The front door of your home takes a lot of abuse. Years of being battered by rain, wind, and hot sun, not to mention the human impact of slamming and banging – entry doors can suffer from a lot of wear-and-tear through the years. If your door is structurally sound overall, there are some DIY projects you can tackle to attempt to repair years of minor damage.

Over time, a house typically settles a bit. With changes in weather, the wood expands and contracts. These issues can cause your front door not to be fully square and plumb within its frame. Signs of this include a door that sticks, creaks, and doesn’t open or close as well as it once did.

glass-front-doorAir leaks are also a common problem, especially with older doors. Often this is due to an improper seal or worn weatherstripping. Entry doors can allow cold air inside during the winter months, and air conditioned air to escape in the summer. This energy loss will show up in the form of increased utility bills.

You want to make sure your door is sealed and energy efficient. Inspect the caulk around the door frame. If any of it is cracked or peeling away, scrape the area clean and apply a new bead of caulk. The top and sides of your front door should have weatherstripping, so look at the condition and replace if necessary. Home improvement stores sell various weatherstripping kits, including foam, felt, and silicone products.

While weatherstripping protects the top and sides of your front door from air leakage, it’s the sweep that prevents air infiltration along the bottom of the door. If you can feel air or see daylight coming from under the door, you need to add or replace the sweep. Your local improvement store will have various types of replacement sweeps. The easiest and effective type to install is a face-mounted sweep with a vinyl flap. They attach to the door in various ways – L-shaped, slide on, staple on, or wrap around.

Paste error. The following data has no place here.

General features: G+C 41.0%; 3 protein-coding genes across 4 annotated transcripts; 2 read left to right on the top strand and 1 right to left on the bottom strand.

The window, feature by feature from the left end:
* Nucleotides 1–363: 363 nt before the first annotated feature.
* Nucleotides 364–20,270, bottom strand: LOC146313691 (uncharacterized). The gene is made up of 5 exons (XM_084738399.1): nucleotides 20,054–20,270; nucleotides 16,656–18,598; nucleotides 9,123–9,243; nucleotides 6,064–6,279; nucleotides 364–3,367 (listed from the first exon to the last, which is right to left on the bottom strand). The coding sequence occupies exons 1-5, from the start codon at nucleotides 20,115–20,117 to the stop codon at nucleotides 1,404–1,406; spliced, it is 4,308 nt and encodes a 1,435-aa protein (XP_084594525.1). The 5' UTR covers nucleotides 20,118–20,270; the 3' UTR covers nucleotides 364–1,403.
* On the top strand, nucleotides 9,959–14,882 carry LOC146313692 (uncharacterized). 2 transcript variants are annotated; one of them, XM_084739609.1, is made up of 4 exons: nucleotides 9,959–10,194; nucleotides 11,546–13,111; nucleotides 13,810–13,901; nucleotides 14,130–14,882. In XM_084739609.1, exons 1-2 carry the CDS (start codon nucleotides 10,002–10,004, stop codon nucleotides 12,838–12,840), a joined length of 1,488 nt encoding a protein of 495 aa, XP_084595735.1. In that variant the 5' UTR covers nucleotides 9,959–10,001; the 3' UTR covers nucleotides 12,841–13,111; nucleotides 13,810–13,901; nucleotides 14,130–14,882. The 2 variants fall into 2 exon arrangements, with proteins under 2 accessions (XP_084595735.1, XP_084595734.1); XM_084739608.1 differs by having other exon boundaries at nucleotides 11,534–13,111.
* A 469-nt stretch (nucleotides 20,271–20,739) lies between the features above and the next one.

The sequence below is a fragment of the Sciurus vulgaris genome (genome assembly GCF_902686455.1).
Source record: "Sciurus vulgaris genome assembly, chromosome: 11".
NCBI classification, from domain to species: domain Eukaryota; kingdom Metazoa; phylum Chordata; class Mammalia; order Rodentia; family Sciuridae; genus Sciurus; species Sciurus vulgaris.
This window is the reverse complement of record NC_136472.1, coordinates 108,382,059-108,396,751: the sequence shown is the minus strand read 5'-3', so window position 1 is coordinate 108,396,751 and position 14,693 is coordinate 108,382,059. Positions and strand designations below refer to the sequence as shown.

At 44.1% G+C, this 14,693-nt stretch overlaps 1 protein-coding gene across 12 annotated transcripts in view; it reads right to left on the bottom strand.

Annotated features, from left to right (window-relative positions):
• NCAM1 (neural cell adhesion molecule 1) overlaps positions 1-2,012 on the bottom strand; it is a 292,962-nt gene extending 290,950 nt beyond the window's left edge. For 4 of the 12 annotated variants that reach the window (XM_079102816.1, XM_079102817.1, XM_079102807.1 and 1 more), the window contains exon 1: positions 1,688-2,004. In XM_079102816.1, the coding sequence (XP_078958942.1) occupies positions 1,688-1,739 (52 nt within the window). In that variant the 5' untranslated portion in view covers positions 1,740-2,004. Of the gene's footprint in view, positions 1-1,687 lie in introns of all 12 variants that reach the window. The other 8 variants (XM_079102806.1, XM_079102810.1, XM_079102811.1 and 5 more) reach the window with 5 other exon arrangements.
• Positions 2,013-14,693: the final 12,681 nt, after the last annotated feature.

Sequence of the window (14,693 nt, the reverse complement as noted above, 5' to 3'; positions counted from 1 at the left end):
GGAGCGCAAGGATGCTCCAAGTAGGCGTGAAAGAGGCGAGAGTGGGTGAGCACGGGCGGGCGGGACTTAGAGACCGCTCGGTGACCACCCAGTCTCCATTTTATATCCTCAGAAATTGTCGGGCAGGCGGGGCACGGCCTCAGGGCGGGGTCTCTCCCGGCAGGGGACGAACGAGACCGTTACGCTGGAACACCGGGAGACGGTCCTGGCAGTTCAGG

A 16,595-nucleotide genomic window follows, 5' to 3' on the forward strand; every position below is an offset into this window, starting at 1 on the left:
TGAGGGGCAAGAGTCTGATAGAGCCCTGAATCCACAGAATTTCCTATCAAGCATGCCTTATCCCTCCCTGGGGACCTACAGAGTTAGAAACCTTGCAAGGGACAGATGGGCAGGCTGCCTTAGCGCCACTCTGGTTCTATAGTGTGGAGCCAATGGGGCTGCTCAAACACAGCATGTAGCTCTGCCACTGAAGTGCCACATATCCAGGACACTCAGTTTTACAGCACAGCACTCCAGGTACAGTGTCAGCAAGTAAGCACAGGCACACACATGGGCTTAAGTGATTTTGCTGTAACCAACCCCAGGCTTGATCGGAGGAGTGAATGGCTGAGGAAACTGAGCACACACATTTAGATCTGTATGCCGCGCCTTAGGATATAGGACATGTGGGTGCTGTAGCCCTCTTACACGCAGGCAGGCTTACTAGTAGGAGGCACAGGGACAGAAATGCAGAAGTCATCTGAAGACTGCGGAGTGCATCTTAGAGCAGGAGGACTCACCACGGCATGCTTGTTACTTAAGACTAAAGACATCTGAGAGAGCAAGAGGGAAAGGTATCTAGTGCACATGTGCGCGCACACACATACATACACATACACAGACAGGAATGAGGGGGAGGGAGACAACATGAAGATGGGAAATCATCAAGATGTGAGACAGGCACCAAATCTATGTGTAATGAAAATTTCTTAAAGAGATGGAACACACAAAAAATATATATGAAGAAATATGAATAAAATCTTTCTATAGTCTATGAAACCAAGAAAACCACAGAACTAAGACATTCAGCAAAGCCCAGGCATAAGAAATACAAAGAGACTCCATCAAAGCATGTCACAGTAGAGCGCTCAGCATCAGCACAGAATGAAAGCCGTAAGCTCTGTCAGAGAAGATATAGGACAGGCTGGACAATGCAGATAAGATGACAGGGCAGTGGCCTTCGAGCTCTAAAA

Besides air leaks, entry doors may have other issues that need repair. Squeaky hinges can by quieted easily. Remove the hinge pin and use steel wool to gently clean it along with the barrel section mounted to the door frame. Then coat the hinges’ moving parts with a light coat of silicone spray.

Older doors tend to show heavy use in the form of dents and dings. If your door is made of steel, you can try to repair a dent using auto filler. After sanding the area down to the metal, several thin layers of auto filler should be applied until the area is smooth. After sanding and priming, you can paint the door. For wood doors, minor scratches can be sanded out. For deeper gouges use wood putty or epoxy to repair.

There may be cases where you need to decide if your entry door should be replaced. For example, if the door or frame show signs of wood rot that aren’t small enough to be repaired, it’s often best to remove the entire door and have a new pre-hung entry door installed. This way you are sure that there is no additional wood rot that will continue to spread. A new entry door will start saving you money right away in the form of improved energy efficiency over your old drafty door. In addition to efficiency, a new entry door will increase the curb appeal of your home.